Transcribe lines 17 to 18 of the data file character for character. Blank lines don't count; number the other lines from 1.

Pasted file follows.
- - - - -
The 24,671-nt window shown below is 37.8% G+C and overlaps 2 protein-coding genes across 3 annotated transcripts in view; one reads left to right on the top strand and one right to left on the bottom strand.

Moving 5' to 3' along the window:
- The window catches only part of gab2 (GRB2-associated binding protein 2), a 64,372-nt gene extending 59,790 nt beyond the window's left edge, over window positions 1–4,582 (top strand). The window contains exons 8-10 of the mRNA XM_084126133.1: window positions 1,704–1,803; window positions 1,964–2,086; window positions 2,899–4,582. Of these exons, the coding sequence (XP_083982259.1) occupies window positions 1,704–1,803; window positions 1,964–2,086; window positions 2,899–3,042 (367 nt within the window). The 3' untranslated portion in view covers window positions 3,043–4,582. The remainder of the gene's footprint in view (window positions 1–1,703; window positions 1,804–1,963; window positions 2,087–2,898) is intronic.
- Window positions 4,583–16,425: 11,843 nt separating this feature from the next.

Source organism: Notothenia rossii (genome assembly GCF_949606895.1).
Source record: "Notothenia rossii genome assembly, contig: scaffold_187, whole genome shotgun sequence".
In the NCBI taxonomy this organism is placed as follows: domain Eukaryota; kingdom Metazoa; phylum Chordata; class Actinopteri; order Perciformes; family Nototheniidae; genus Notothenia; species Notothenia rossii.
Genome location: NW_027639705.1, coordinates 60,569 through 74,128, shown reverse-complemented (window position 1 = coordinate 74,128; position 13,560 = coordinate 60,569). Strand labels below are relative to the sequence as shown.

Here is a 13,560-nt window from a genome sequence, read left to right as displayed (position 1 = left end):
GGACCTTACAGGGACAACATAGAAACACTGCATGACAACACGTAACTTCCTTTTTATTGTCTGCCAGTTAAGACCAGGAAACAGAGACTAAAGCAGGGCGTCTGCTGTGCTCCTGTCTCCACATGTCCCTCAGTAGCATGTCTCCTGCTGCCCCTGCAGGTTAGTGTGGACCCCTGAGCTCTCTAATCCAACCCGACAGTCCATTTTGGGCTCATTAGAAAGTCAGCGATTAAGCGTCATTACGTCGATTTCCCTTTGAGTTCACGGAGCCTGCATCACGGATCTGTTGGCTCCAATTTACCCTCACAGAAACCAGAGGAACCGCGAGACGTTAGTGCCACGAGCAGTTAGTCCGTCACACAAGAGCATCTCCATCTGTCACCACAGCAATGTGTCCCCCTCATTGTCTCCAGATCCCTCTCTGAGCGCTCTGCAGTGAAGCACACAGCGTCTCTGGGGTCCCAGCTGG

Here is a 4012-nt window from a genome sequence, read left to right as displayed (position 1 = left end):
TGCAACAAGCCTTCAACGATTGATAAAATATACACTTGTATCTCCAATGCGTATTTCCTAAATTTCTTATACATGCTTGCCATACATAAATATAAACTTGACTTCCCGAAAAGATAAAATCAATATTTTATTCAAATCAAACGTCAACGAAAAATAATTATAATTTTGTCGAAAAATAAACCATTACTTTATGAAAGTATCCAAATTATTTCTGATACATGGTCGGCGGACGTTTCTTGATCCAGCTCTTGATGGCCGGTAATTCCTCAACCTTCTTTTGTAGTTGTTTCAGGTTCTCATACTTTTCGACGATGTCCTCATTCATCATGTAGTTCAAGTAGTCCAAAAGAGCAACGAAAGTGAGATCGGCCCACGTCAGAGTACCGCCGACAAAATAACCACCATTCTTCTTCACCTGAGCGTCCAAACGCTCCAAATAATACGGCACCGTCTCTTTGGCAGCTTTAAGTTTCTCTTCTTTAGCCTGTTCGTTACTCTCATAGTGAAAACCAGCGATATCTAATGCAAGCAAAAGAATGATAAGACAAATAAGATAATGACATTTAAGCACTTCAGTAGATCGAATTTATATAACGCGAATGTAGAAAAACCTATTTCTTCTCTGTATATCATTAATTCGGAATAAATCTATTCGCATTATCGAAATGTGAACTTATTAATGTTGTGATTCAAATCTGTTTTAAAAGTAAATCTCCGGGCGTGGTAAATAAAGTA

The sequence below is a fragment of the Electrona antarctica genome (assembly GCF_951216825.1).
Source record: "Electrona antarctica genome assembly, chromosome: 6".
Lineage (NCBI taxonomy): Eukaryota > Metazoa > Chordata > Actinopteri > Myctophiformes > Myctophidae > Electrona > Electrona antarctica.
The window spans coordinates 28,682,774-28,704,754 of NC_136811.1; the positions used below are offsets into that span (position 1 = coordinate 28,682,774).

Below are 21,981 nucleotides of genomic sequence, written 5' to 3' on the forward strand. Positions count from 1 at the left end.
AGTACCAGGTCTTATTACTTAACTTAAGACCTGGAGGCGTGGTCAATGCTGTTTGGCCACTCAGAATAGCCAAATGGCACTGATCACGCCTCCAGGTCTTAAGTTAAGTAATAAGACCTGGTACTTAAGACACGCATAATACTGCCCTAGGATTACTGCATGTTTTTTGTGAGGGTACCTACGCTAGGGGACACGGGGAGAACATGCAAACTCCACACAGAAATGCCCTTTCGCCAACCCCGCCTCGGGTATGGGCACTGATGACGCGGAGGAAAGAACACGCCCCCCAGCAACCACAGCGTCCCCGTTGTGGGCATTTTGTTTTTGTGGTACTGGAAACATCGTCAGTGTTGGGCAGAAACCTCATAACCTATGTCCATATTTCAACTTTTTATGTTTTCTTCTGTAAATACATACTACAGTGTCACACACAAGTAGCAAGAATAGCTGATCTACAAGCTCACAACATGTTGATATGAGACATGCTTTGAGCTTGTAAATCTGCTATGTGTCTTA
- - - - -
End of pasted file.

Below are 21,981 nucleotides of genomic sequence, written 5' to 3' on the forward strand. Positions count from 1 at the left end.
AGTACCAGGTCTTATTACTTAACTTAAGACCTGGAGGCGTGGTCAATGCTGTTTGGCCACTCAGAATAGCCAAATGGCACTGATCACGCCTCCAGGTCTTAAGTTAAGTAATAAGACCTGGTACTTAAGACACGCATAATACTGCCCTAGGATTACTGCATGTTTTTTGTGAGGGTACCTACGCTAGGGGACACGGGGAGAACATGCAAACTCCACACAGAAATGCCCTTTCGCCAACCCCGCCTCGGGTATGGGCACTGATGACGCGGAGGAAAGAACACGCCCCCCAGCAACCACAGCGTCCCCGTTGTGGGCATTTTGTTTTTGTGGTACTGGAAACATCGTCAGTGTTGGGCAGAAACCTCATAACCTATGTCCATATTTCAACTTTTTATGTTTTCTTCTGTAAATACATACTACAGTGTCACACACAAGTAGCAAGAATAGCTGATCTACAAGCTCACAACATGTTGATATGAGACATGCTTTGAGCTTGTAAATCTGCTATGTGTCTTA